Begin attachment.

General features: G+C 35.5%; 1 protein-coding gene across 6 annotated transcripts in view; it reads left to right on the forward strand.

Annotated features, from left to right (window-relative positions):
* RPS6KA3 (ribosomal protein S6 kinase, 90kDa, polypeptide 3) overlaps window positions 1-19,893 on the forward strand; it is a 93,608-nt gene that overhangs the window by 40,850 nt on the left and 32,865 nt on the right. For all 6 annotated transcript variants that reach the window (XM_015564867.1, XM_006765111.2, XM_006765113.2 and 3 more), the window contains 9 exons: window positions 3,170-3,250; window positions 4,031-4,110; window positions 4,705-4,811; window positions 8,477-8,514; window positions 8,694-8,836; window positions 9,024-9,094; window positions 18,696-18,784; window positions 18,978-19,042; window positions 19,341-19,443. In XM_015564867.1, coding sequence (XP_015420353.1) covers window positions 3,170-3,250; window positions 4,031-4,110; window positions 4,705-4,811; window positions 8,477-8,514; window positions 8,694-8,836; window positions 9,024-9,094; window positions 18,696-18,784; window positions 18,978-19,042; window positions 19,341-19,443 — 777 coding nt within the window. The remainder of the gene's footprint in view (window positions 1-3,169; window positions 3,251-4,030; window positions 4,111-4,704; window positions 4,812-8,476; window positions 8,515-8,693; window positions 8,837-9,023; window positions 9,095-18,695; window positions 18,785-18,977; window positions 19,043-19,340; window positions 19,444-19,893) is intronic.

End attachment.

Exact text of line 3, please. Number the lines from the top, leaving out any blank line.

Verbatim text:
* RPS6KA3 (ribosomal protein S6 kinase, 90kDa, polypeptide 3) overlaps window positions 1-19,893 on the forward strand; it is a 93,608-nt gene that overhangs the window by 40,850 nt on the left and 32,865 nt on the right. For all 6 annotated transcript variants that reach the window (XM_015564867.1, XM_006765111.2, XM_006765113.2 and 3 more), the window contains 9 exons: window positions 3,170-3,250; window positions 4,031-4,110; window positions 4,705-4,811; window positions 8,477-8,514; window positions 8,694-8,836; window positions 9,024-9,094; window positions 18,696-18,784; window positions 18,978-19,042; window positions 19,341-19,443. In XM_015564867.1, coding sequence (XP_015420353.1) covers window positions 3,170-3,250; window positions 4,031-4,110; window positions 4,705-4,811; window positions 8,477-8,514; window positions 8,694-8,836; window positions 9,024-9,094; window positions 18,696-18,784; window positions 18,978-19,042; window positions 19,341-19,443 — 777 coding nt within the window. The remainder of the gene's footprint in view (window positions 1-3,169; window positions 3,251-4,030; window positions 4,111-4,704; window positions 4,812-8,476; window positions 8,515-8,693; window positions 8,837-9,023; window positions 9,095-18,695; window positions 18,785-18,977; window positions 19,043-19,340; window positions 19,444-19,893) is intronic.